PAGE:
The Other Side

Tā Moko and Tebori: Exploring the Meaning of Ink in Māori and Japanese Culture

Tā moko and tebori: exploring tattoo art in Māori and Japanese culture.

by VICE Staff
16 November 2016, 12:00am

This article is presented by Steinlager Tokyo Dry, a Japanese inspired New Zealand beer. We explored the cultural similarities and differences between Japan and New Zealand in a three-part video series.

Paitangi Ostick is one of the first females to practice tā moko – the Māori art of tattoo. In this episode of The Other Side of Ink, she travels from New Zealand to Tokyo, where she meets Japanese tattoo artist Megumu Kamata to compare notes on their shared craft.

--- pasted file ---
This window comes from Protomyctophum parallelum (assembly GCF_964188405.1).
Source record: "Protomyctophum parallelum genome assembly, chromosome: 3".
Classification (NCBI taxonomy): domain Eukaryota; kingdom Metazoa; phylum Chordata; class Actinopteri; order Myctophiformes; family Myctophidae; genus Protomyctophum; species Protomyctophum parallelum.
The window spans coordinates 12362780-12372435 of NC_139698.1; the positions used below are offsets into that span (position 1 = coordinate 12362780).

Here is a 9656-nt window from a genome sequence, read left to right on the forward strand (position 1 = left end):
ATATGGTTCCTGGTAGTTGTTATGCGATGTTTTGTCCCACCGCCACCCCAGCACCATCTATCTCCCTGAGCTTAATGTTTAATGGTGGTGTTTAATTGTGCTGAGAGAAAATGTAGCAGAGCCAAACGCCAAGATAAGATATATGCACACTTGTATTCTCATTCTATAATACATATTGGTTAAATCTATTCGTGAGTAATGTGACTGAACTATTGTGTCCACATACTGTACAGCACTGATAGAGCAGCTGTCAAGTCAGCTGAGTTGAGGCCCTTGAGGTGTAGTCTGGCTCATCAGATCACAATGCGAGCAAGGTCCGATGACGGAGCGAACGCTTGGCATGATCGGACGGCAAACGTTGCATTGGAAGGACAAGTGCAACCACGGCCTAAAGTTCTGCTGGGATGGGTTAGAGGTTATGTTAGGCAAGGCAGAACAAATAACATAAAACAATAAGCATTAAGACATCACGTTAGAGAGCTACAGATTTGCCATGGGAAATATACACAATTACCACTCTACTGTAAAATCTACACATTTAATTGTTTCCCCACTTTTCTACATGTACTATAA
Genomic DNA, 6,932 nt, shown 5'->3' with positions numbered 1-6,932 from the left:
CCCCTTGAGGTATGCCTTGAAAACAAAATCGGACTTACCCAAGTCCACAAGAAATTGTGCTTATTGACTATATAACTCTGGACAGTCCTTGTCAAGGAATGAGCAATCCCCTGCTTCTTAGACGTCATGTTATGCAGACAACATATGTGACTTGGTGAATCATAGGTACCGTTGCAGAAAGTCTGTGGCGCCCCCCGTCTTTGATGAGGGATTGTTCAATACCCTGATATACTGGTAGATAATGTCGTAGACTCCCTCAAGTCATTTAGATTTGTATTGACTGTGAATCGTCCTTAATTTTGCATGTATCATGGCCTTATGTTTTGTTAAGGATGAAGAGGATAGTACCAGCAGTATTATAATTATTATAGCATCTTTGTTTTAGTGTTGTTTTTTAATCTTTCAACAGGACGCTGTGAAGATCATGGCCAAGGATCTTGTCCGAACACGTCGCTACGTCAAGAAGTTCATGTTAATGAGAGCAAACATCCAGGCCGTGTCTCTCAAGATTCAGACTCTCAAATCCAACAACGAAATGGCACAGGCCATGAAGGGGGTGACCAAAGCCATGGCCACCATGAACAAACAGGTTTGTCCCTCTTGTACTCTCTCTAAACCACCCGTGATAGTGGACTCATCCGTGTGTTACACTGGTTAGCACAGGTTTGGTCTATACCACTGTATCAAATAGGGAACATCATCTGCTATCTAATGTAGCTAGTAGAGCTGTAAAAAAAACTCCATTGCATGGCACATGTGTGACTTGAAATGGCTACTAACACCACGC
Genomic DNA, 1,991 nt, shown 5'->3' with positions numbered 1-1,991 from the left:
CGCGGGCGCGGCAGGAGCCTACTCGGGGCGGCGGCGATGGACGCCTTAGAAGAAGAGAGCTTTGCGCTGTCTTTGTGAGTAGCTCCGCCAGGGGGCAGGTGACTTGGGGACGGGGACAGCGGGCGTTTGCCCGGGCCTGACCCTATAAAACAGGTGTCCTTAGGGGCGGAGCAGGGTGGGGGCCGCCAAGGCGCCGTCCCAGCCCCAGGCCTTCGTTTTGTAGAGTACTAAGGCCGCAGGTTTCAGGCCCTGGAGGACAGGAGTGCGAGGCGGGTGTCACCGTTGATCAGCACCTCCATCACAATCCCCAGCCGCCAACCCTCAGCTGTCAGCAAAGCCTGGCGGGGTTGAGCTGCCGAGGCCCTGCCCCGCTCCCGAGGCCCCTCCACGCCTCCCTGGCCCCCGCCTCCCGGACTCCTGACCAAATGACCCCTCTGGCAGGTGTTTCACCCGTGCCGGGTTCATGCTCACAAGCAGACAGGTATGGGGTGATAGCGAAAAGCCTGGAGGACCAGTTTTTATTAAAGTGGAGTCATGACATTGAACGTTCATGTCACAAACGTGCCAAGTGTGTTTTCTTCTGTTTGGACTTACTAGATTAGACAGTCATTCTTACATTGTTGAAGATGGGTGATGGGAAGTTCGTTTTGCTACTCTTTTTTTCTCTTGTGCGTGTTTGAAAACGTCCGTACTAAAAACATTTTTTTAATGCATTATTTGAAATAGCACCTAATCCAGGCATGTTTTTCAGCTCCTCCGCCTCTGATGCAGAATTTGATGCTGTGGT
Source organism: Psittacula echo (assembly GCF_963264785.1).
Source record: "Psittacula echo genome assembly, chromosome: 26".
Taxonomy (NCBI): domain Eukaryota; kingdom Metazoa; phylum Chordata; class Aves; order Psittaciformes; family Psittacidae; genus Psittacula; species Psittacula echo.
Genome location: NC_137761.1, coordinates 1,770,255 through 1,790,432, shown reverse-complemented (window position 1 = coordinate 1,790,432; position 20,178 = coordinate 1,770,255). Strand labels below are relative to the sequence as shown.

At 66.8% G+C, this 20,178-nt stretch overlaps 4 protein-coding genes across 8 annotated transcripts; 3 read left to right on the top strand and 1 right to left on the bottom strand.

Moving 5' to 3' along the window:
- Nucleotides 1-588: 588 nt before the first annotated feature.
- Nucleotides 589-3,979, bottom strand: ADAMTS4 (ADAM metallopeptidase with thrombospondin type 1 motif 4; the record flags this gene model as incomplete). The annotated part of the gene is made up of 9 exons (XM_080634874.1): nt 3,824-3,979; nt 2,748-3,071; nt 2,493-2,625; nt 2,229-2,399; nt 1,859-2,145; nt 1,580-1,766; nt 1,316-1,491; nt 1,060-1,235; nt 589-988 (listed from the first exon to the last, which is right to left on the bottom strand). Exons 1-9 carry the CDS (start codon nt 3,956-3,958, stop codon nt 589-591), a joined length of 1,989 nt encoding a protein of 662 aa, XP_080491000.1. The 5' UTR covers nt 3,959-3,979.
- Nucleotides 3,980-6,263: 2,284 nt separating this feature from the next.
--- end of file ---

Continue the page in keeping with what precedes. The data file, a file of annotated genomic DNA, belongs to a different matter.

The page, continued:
Paitangi and Megumu both have a connection to the traditional styles of their practice, but they also integrate some modern elements into their work. They bond over the mutual belief that tattooing is a privilege, not a right, and that it is an honour to be able to mark someone else's skin.

The pair explore the layered aspects of ink in Japan: the spiritual, the cultural, and the historical. They visit a shrine, where Megumu goes for inspiration; discuss the perceptions of ink in Japan and associations to the yakuza; and observe a traditional Tebori tattooist at work, whose hands-on approach and chisel work is similar to the tā moko style.

Paitangi Ostick
Ta Moko
Megumu Kamata